- He can tell others how many Pokémon he has captured and where he found them. He shows he is playing the game well. — Social currency
- Every time he picks up his cellphone, he is reminded of the game — Triggers
- He has a feeling of nostalgia about when he was much younger when he plays the game. — Emotion
- He sees all these other people walking around that are also staring at their phones – Public
- He feels good that he is exercising. After all, exercise is a good thing – Practical value
- He can tell others what happened last night when hundreds people converged on the coffee shop. — Stories
OK, Contagious is an interesting read. However, what does it have to do with writing?
Well, think about it. Books are products marketed and sold primarily by word of mouth. So, the question arises — what can an author do to give a novel one or more of the six characteristics that increase its chances of going viral?
The following is the result of a mental exercise of trying to apply what I learned from Contagious to writing fantasy novels. As you will see, nothing I came up with is earth shaking; all are just little tweaks. I did not discover one of the three unknown rules of novel writing.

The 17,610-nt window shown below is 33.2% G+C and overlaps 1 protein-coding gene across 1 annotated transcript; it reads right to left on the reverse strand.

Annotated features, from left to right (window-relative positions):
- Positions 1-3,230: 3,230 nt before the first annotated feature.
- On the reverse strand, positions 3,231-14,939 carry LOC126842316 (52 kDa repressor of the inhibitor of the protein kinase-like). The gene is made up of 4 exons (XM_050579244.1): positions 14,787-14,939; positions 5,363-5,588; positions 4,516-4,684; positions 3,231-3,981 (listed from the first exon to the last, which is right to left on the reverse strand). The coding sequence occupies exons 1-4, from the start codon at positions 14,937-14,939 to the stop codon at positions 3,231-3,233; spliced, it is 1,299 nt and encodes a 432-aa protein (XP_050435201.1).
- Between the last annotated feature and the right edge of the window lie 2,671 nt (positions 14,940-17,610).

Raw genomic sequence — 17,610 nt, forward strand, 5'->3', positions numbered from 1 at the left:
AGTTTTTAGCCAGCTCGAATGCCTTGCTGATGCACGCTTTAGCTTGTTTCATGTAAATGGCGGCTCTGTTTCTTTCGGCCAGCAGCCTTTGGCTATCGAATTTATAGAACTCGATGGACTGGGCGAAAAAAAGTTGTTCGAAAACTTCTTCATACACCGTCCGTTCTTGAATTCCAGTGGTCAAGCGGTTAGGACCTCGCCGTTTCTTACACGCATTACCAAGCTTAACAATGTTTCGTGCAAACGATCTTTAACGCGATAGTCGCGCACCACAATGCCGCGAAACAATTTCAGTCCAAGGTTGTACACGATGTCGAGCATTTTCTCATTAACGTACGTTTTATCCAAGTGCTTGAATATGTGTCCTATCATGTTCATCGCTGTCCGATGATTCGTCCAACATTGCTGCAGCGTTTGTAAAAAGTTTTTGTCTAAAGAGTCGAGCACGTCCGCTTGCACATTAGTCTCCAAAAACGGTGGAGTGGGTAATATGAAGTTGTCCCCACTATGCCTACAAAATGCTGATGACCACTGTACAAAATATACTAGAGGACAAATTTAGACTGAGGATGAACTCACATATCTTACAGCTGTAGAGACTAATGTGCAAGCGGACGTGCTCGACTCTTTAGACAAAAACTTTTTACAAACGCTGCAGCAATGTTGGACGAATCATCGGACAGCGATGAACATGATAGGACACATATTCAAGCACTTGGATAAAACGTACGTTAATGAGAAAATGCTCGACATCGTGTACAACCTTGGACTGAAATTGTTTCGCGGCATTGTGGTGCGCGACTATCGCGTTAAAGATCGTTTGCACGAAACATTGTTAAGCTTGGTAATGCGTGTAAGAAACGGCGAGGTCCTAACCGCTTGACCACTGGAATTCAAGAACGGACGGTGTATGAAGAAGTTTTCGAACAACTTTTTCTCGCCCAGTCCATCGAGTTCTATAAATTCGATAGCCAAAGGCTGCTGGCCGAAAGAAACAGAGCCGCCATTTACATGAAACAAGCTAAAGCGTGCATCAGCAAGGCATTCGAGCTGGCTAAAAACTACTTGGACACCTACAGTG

But the exercise of looking at things through the lens of a writer seems to me to be a good thing to do.
Berger discusses three subcategories in Contagion: sharing a secret, relating performance in playing a game, and passing on something remarkable.
Maybe someone else can see how to incorporate one of the first two concepts into the act of writing, but I didn’t. The third, however, presents possibilities.
Berger gives the example: “A ball of glass bounces higher than a ball of rubber” – a fact to relate to a friend. As authors, we probably all have a store of such trivia stashed away in our heads. When I read about bouncing balls, one immediately came to mind from over five decades ago. It was “Mouse milk costs over $300 an ounce.”
Thanks to the Internet, I was immediately able to verify this and learned that mouse milk did cost over $300 an ounce, but that was in 1947. Now it is down to $1 an ounce – probably due, I am guessing, to the improvement in mouse milking machines.